While America was watching Donald Trump sweep the polls, climate representatives from over 200 countries saw America’s commitments to international climate goals blow away. This week, climate negotiators–along with NGOs, journalists, and other observers–are gathered in Marrakesh, Morroco to flesh out the details of the Paris agreement, newly ratified and enacted by the United Nations to address climate change. And though Trump hasn’t described his climate and energy policies in detail, he has made it clear that he will not honor promises the Obama administration made to combat the intensifying global warming catastrophe.

The Clean Power Plan. Tax breaks for renewable energy. Cabinet appointees and a Supreme Court seat. Trump has the power to drastically change US environmental policy–and as the soon-to-be-leader of the world’s largest economy and second-largest greenhouse gas emitter, his decisions will change the math for other nations previously committed to climate regulations. Some will follow the US, and dial back (or abandon) their goals. Others will stay the course. And still others might double down on climate goals, potentially gaining global clout as a result. However the 45th president of the US proceeds, his decisions on climate will affect everyone on Earth.

Last November, after 21 years of annual negotiations, 196 nations agreed to a broadly-worded promise to limit global temperatures from rising 2?C above pre-industrial levels--and to aim for as close to 1.5?C above those temperatures as possible. Scientists believe that if the world exceeds that 2 degree cap, the world will experience the very worst effects of climate change: stronger droughts, heat waves, storms, and famines. (Planet Earth has probably already blown past the 1.5?C mark.)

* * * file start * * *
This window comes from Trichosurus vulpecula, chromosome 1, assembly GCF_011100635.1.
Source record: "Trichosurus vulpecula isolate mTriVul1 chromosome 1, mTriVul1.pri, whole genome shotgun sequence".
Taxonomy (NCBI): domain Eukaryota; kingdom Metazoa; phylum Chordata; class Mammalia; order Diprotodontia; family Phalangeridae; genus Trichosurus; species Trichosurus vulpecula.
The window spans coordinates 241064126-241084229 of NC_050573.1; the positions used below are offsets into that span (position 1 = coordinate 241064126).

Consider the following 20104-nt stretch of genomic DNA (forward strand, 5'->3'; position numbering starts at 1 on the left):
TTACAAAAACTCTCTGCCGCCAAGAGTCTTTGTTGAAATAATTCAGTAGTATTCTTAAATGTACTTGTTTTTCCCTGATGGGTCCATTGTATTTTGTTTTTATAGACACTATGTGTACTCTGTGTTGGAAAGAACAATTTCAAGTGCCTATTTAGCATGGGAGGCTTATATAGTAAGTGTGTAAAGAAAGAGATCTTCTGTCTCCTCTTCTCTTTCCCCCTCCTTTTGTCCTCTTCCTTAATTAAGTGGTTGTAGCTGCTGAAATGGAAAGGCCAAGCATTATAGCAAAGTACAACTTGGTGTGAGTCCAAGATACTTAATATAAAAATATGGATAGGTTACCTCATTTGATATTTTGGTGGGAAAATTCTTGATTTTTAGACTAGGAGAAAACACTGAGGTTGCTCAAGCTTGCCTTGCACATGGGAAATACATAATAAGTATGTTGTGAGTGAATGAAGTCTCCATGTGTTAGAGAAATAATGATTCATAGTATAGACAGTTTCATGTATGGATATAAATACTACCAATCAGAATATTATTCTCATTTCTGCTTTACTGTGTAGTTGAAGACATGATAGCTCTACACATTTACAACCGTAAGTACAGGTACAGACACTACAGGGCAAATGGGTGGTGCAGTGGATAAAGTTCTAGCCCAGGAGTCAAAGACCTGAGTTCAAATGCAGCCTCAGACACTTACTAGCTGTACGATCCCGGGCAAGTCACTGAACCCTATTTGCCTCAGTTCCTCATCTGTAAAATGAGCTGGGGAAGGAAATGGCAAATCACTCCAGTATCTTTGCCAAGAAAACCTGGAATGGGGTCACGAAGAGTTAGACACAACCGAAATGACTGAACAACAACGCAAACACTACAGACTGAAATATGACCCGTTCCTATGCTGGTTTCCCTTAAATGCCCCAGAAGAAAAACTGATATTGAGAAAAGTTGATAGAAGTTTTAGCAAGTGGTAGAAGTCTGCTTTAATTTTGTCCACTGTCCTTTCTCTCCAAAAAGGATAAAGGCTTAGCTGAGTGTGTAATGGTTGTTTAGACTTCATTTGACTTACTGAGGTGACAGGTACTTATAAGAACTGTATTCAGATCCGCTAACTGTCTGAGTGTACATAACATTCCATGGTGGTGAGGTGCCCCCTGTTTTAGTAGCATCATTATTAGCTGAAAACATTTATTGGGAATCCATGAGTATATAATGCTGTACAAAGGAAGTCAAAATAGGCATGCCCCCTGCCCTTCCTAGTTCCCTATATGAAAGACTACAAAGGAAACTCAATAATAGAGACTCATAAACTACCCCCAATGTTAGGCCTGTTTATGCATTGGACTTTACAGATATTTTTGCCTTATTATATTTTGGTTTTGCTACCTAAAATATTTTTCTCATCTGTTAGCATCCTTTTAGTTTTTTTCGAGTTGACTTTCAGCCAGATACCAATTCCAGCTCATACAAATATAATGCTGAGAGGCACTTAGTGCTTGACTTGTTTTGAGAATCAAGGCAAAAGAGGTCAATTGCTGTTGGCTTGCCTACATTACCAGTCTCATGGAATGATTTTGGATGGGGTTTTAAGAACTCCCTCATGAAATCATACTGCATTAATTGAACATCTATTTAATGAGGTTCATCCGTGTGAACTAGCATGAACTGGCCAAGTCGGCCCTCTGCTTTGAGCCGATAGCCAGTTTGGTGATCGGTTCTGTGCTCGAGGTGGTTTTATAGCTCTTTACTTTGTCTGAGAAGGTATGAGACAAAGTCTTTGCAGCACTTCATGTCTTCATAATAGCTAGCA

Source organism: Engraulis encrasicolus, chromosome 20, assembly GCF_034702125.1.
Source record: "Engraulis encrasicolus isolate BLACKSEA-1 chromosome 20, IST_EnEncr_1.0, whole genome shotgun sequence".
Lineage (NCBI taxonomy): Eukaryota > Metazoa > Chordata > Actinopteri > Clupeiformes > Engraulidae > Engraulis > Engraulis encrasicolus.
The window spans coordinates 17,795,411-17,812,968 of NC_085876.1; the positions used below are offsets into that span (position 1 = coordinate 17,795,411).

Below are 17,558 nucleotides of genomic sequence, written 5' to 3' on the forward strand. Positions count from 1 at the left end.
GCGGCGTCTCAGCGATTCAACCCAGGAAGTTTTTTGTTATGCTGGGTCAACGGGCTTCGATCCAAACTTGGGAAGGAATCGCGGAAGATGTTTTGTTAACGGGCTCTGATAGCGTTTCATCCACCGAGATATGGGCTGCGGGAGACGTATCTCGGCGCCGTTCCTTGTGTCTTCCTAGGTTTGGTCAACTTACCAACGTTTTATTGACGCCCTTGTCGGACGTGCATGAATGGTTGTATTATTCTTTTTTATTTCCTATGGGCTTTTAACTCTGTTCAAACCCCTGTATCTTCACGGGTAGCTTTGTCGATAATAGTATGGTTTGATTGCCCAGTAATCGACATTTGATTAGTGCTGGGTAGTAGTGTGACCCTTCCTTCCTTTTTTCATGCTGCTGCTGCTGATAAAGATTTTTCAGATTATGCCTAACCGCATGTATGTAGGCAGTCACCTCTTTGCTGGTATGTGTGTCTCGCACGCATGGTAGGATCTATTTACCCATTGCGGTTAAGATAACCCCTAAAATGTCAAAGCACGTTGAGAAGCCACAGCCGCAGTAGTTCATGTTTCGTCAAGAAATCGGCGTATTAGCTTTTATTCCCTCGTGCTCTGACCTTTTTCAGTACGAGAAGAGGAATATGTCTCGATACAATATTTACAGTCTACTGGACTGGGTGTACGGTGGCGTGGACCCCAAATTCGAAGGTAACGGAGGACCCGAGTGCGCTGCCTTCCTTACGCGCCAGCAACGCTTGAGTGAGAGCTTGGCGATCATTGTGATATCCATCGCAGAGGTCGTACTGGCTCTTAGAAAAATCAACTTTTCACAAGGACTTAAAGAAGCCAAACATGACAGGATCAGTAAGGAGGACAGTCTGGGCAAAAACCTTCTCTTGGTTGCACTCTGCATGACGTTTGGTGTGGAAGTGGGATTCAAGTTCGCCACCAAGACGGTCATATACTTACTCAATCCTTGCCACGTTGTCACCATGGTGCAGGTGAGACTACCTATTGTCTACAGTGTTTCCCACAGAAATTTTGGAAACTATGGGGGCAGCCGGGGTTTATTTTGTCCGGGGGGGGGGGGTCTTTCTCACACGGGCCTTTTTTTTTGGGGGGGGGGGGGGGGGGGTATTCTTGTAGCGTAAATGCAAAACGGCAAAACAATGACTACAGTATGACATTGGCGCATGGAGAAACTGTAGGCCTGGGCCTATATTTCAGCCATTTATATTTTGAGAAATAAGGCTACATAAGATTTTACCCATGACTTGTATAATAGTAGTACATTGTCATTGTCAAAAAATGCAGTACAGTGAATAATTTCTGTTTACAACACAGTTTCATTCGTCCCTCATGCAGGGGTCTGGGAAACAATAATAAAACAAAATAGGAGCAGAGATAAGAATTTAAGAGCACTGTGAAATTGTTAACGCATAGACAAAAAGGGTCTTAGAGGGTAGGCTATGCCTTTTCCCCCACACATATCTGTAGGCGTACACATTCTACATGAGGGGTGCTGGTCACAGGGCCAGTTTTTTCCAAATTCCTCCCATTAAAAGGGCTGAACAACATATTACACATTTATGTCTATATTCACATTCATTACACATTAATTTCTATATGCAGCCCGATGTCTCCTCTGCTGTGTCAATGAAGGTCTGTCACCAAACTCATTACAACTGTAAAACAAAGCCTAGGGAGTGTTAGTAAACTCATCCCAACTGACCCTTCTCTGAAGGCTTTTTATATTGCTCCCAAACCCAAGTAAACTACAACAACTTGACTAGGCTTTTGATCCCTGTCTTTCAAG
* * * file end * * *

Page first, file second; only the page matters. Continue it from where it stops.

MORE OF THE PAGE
The Paris document entered into force on November 4. “The goal of this Marrakesh meeting was to fill in all the blank spots in the Paris agreement, which is full of to-be-negotiated material,” says Michael Wara, environmental policy expert at Stanford University. In particular, it left open questions like how countries would report their emissions to one another.

“The Paris agreement was designed to be durable and survive shifts in political currents,” said Elliot Diringer1, executive vice president of the Center for Climate and Energy Solutions. Yet many global leaders have yet to confirm their commitment to the document in light of Trump’s victory. Trump has called the Paris agreement a bad deal, vowing to pull out or renegotiate the US commitment.

If the president-elect reneges, the treaty requires four-year notice, during which time the US is still required to submit its annual emissions reports. And if the country honors that requirement, those reports will likely show a dramatic deviation from the Obama administration’s goals of reducing greenhouse gas emissions by 26 to 28 percent from 2005 levels by 2025. Because Trump has also vowed to gut any environmental policies he feels are harmful to business.